I'll be tempted to dip my toe in the RE water...AFTER I see just how desperate the Baby Boomers are going to be when they start trying to sell their homes to escape escalating property taxes when they retire.  

 

I predict they will do far more damage panic-selling into existing weakness then the drop we've seen so far from the bubble popping.    

Fri, 05/20/2011 - 14:47 | 1296374 Yen Cross
Yen Cross's picture

Buy it ( real estate)when rates are super high. Pay cash (for it) and rent it!

Fri, 05/20/2011 - 15:10 | 1296451 hambone
hambone's picture

ding.  ding.  ding.  We have a winner.  Only deviation I'd suggest is buy 4 houses at ultra high rates w/ 25% down (or whatever it takes to be cash flow neutral on the rental) and wait for lower rates to re-fi the loan.

Principle isn't usually renegotiated but rates sure can go down from the top...

Fri, 05/20/2011 - 15:22 | 1296505 Yen Cross
Yen Cross's picture

 Then we can have a little ATM factory? The bank will want cash flow positive. Probably 15% @ least, with a market environment like that.

Fri, 05/20/2011 - 15:47 | 1296559 hambone
hambone's picture

Cash flow positive it is.  I'm ok w/ that.

Bought rentals in late 90's, early '00's and worked this strategy pretty well.  Still, so many variables in play it's really hard to project if leverage (responsibly) will once again be your friend or buy things outright and take the sure return. 

I can only imagine how will this all end...and restart?

Fri, 05/20/2011 - 14:45 | 1296366 Hephasteus
Hephasteus's picture

Housing went from 50 dollars a square foot in the 70's to 35 dollars a square foot in the 80's due to power tools improvements and the fact that the houses just fucking sucked.

Fri, 05/20/2011 - 14:46 | 1296372 FoieGras
FoieGras's picture

With all these ridiculous asset vs. gold ratios I am still wondering why nobody ever made a Dow vs. lean hogs or Nasdaq vs. cocoa or what about US GDP vs. corn?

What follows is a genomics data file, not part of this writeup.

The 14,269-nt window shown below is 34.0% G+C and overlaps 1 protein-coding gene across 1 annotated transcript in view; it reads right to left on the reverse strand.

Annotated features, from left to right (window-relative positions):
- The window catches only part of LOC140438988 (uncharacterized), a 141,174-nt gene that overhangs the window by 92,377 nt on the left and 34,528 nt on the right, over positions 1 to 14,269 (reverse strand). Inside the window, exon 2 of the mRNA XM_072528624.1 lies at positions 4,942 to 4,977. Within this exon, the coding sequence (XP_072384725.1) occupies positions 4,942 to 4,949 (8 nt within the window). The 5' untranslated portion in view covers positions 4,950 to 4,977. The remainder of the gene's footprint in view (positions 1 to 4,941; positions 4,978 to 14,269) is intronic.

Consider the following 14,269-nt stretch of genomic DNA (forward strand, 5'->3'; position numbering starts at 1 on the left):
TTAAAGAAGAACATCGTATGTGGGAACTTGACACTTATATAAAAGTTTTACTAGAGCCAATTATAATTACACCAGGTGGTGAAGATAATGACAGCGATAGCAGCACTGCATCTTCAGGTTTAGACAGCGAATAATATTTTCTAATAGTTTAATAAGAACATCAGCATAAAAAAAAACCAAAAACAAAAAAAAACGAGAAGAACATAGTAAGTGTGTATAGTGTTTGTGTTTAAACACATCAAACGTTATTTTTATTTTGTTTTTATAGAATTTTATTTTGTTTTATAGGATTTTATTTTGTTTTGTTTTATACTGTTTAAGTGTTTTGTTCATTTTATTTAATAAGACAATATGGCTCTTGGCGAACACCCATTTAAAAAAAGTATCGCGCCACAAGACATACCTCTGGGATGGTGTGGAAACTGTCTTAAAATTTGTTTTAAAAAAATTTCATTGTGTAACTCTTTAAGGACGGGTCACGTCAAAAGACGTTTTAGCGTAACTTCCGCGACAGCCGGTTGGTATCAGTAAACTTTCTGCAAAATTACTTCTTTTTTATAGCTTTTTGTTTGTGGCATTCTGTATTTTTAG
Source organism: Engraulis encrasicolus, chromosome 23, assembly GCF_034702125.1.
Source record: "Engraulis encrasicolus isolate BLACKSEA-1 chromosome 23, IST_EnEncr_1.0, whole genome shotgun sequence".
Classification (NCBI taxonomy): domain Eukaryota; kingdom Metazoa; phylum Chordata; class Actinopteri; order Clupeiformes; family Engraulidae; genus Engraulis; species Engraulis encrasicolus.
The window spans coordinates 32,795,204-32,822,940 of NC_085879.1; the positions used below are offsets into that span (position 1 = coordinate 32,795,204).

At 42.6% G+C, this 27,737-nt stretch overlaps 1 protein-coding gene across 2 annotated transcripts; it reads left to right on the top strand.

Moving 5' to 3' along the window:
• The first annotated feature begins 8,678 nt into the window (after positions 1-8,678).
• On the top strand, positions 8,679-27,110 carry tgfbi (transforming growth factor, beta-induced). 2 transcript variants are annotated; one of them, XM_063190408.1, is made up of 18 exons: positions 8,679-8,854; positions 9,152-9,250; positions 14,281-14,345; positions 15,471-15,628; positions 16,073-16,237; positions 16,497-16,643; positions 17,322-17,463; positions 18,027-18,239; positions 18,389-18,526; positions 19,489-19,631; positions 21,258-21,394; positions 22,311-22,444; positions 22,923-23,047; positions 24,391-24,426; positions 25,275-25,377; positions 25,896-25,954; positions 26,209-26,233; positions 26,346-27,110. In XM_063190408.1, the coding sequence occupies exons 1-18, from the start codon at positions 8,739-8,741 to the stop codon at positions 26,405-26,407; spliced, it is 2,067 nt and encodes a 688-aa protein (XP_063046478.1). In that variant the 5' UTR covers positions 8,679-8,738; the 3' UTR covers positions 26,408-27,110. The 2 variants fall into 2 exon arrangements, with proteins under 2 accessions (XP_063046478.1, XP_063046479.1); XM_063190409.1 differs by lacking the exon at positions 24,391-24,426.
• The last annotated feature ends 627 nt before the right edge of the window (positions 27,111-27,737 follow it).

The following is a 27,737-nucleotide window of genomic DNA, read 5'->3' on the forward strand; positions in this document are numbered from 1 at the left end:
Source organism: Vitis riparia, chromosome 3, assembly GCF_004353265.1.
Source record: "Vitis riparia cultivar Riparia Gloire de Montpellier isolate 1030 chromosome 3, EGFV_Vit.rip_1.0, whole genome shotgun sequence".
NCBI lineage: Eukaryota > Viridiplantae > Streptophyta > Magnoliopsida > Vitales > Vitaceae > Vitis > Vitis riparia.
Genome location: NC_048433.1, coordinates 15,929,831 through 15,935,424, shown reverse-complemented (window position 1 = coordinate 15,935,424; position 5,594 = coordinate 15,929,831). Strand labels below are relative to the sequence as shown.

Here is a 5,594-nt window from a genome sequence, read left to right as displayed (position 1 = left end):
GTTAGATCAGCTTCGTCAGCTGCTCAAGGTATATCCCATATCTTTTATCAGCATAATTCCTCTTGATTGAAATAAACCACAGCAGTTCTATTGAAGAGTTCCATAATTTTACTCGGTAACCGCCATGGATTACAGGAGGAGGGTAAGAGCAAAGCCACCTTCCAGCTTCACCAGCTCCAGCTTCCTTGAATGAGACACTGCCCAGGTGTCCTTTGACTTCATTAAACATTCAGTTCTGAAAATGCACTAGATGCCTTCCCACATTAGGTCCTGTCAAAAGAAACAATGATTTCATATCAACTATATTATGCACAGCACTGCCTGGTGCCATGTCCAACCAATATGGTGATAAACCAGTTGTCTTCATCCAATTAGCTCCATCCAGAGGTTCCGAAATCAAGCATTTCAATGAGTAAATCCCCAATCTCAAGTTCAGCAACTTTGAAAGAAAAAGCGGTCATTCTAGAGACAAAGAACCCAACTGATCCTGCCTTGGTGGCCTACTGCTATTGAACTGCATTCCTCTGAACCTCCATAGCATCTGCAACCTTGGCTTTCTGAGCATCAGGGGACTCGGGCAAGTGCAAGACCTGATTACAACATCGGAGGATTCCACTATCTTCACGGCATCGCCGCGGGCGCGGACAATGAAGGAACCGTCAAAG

Should yield equally great insights!

Fri, 05/20/2011 - 15:04 | 1296433 firefighter302
firefighter302's picture

How about goose livers vs, gold ratio's?

Fri, 05/20/2011 - 15:07 | 1296449 Maos Dog
Maos Dog's picture

Lol buck, just figuring that out now?

Fri, 05/20/2011 - 15:36 | 1296538 Buckaroo Banzai
Buckaroo Banzai's picture

sorry forgot to include the

/sarc on /sarc off

tags

Fri, 05/20/2011 - 14:55 | 1296383 RobotTrader
RobotTrader's picture

Shorting this market is near impossible.

The only "guaranteed profit" to make money on the short side is to short gold stocks when General Jim starts screeching "This Is It!!!".

However, even though that trade is usually good for a 30% - 45% gain in some junior equities, the trade must be closed within weeks, otherwise you can give up your gains.

Amazing how the market simply shakes off everything.

Fri, 05/20/2011 - 14:56 | 1296385 tekhneek
tekhneek's picture

Why the fuck would you buy a house with that much gold? My ex-girlfriend's dad's a contractor -- He'd build a 240k house for 60k and sell them hand over fist month after month after month before the bubble burst.

It makes 0 sense (opinion here) to pay 166k for something that only costs 50k to build.

Wasteful if you ask me. Hire a professional contractor who knows his shit and get a discount. The materials are shite anyway, not like you're going to get a solid house because you're forking over your lifes savings.

Hell, it's even better to just buy land then drop a modular home on it. >30k (minus the land) and you're set. You can even expand on that too. If you wanna go hard core gridless luxury you might spejnd more than 30k, but at that price just buy 10 freight cars and weld them together.

Who the FUCK wants another cookie cutter home anyway? If you're going at it for rental income I get that, but when housing drops another (roughly 13% or so) you'll be able to generate $1.22 of rental income for every $1 invested into the property itself. So, yeah.

Measure it in whenever you want, but it makes no sense to talk RE right now until the parity between cost and rental revenue is wide enough to make sense to drop physical gold on it.

Fri, 05/20/2011 - 15:01 | 1296418 Yen Cross
Yen Cross's picture

  Your post is a definite keeper! Printing it off as I post. Nice work!  Just use the gold to finance the project. Win Win!

Fri, 05/20/2011 - 14:57 | 1296403 tekhneek
tekhneek's picture

x...

Fri, 05/20/2011 - 15:01 | 1296421 Buckaroo Banzai
Buckaroo Banzai's picture

dupe

Fri, 05/20/2011 - 15:14 | 1296424 YHC-FTSE
YHC-FTSE's picture

This is not a bad analysis. If you are sitting comfortably on a mound of cash, it's PMs or Property. A bit of both to diversify your risks and returns is a strategy to consider (Depending where you live). While waiting for the housing market to bottom out further is just fine, if you buy-to-let (with cash, especially in a busy metropolis), the returns from collecting rent could be going towards buying more PMs.

I don't think being a landlord is for everyone, but with the right property portfolio, you could get quite a bit ahead of the game in collecting assets that mature well with time as you buy more PMs with the proceeds. 

 

Edit: Some people still don't seem to get it. The whole point is not to have any cash in your account. PUT IT TO USE so it can have VALUE instead.